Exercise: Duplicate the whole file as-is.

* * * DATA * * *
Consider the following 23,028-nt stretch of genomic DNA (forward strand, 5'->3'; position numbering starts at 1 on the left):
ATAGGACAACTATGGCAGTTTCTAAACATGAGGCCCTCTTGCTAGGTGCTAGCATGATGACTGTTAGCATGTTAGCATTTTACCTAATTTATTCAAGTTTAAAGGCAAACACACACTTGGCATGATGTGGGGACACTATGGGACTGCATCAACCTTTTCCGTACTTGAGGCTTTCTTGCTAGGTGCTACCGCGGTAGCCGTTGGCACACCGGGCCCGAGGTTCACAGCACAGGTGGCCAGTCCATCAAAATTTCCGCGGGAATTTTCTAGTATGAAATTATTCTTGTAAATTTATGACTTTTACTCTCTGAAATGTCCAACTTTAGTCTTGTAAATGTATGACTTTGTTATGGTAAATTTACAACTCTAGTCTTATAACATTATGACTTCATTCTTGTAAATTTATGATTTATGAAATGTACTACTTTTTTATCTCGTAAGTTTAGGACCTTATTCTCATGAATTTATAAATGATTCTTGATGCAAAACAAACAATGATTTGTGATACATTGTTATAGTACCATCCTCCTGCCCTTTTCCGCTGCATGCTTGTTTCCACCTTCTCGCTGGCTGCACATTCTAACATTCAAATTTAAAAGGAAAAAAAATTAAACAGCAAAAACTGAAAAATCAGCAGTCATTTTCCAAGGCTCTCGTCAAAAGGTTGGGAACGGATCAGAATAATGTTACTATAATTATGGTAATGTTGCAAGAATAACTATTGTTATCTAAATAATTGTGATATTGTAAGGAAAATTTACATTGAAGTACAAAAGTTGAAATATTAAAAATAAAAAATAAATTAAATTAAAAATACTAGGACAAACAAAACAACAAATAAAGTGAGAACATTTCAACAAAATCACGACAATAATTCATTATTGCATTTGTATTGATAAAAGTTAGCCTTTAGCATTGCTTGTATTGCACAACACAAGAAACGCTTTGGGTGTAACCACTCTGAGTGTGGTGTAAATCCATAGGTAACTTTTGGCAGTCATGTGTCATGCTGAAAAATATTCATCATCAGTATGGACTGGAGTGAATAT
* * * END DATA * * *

Consider the following 23,028-nt stretch of genomic DNA (forward strand, 5'->3'; position numbering starts at 1 on the left):
ATAGGACAACTATGGCAGTTTCTAAACATGAGGCCCTCTTGCTAGGTGCTAGCATGATGACTGTTAGCATGTTAGCATTTTACCTAATTTATTCAAGTTTAAAGGCAAACACACACTTGGCATGATGTGGGGACACTATGGGACTGCATCAACCTTTTCCGTACTTGAGGCTTTCTTGCTAGGTGCTACCGCGGTAGCCGTTGGCACACCGGGCCCGAGGTTCACAGCACAGGTGGCCAGTCCATCAAAATTTCCGCGGGAATTTTCTAGTATGAAATTATTCTTGTAAATTTATGACTTTTACTCTCTGAAATGTCCAACTTTAGTCTTGTAAATGTATGACTTTGTTATGGTAAATTTACAACTCTAGTCTTATAACATTATGACTTCATTCTTGTAAATTTATGATTTATGAAATGTACTACTTTTTTATCTCGTAAGTTTAGGACCTTATTCTCATGAATTTATAAATGATTCTTGATGCAAAACAAACAATGATTTGTGATACATTGTTATAGTACCATCCTCCTGCCCTTTTCCGCTGCATGCTTGTTTCCACCTTCTCGCTGGCTGCACATTCTAACATTCAAATTTAAAAGGAAAAAAAATTAAACAGCAAAAACTGAAAAATCAGCAGTCATTTTCCAAGGCTCTCGTCAAAAGGTTGGGAACGGATCAGAATAATGTTACTATAATTATGGTAATGTTGCAAGAATAACTATTGTTATCTAAATAATTGTGATATTGTAAGGAAAATTTACATTGAAGTACAAAAGTTGAAATATTAAAAATAAAAAATAAATTAAATTAAAAATACTAGGACAAACAAAACAACAAATAAAGTGAGAACATTTCAACAAAATCACGACAATAATTCATTATTGCATTTGTATTGATAAAAGTTAGCCTTTAGCATTGCTTGTATTGCACAACACAAGAAACGCTTTGGGTGTAACCACTCTGAGTGTGGTGTAAATCCATAGGTAACTTTTGGCAGTCATGTGTCATGCTGAAAAATATTCATCATCAGTATGGACTGGAGTGAATAT